The muscular Les Ferdinand may have outscored Beardsley two to one but it was the darting, diminutive figure who was the game's dominant force. Top v bottom? He took Newcastle into a different league to City, which is where the losers will be playing next season if this fifth successive defeat is any guide. Three? But for Eike Immel in the City goal, it would have been nearer 33. Gerry Creaney's late goal on his debut flattered City.
The mitigation offered by their manager, Alan Ball, was the sending- off of their right-back, Richard Edghill, after 25 minutes, at which point they trailed only 1-0. "End of game as a competition," he said. It was not the most brutal of tackles, from behind on David Ginola, but Edghill should have had in mind his earlier booking for fouling Keith Gillespie, when conceding the penalty which opened the scoring.
It was little wonder that Newcastle were so keen to get Beardsley back after he had missed their only defeat of the season, at Southampton, last week. The home captain was soon in the driving seat, taking Newcastle from nought to 60 in seconds.
First, from Gillespie's cut back, he forced Immel into a good save in the first minute. Then, from Beardsley's corner, Lee Clark's volley was again well saved by the goalkeeper, who also distinguished himself by keeping out shots from John Beresford, neatly slipped in by Ginola, and Beardsley again. All this was in a breathtaking first 10 minutes. Gott in Immel, as they say in Germany.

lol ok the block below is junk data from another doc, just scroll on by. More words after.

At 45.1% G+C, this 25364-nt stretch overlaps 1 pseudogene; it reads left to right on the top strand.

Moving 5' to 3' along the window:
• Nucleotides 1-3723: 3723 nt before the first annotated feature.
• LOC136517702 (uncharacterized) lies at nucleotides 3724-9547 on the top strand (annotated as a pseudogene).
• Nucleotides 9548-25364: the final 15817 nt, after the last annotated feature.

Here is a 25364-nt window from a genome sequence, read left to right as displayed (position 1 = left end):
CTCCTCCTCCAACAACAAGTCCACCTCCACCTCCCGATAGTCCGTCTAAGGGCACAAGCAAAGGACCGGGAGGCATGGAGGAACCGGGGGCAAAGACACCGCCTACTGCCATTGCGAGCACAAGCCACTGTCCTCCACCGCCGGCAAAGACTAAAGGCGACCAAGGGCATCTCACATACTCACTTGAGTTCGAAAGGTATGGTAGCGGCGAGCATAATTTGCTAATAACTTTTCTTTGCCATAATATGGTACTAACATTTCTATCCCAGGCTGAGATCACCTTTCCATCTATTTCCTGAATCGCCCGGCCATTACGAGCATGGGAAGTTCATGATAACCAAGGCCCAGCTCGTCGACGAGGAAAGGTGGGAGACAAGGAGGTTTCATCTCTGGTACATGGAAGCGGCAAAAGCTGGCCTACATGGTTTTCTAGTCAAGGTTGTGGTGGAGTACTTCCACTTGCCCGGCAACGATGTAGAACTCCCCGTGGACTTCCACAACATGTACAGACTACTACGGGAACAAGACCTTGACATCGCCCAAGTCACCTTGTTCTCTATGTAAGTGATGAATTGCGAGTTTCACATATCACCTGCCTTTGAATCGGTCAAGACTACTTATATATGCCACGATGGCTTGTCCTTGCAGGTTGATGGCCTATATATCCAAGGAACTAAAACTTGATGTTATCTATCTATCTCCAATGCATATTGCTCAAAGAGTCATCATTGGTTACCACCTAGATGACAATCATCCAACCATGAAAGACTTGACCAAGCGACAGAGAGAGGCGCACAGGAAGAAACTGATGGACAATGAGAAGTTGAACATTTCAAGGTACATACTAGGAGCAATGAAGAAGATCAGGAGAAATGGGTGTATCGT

Once Beardsley had secured the lead from the penalty spot and Edghill been sent off, City were even more overwhelmed by Newcastle's fluency. Often the game resembled basketball, with the whole City team retreating to defend and the home side passing the ball around to await the opening. Plenty presented themselves and Immel could not go on plugging them.
City's plight worsened after 38 minutes when Newcastle doubled their lead. Beardsley began the move, Gillespie continued it, Warren Barton crossed, Robert Lee dived to head back across goal and Ferdinand touched home. So swift, so simple, so smooth.
The third was also worth waiting for. Gillespie fed Ginola, now on the right, and his cross curved away from Immel and on to Ferdinand's brow, which powered it into the net. Pick that out, as they say in England.
Thereafter the home manager, Kevin Keegan, sent on his band of substitutes and Beardsley departed to a standing ovation from what seemed like 36,000 replica shirts. Creaney took his goal well, heading home Nicky Summerbee's cross, but Newcastle were shocked only by the rarity of the attack.
Before the match, Keegan and Ginola sprayed champagne - their rewards as manager and player of the first month of the season - into the crowd. More should follow, but it will be later months, away to better opposition, that really count.Reuse content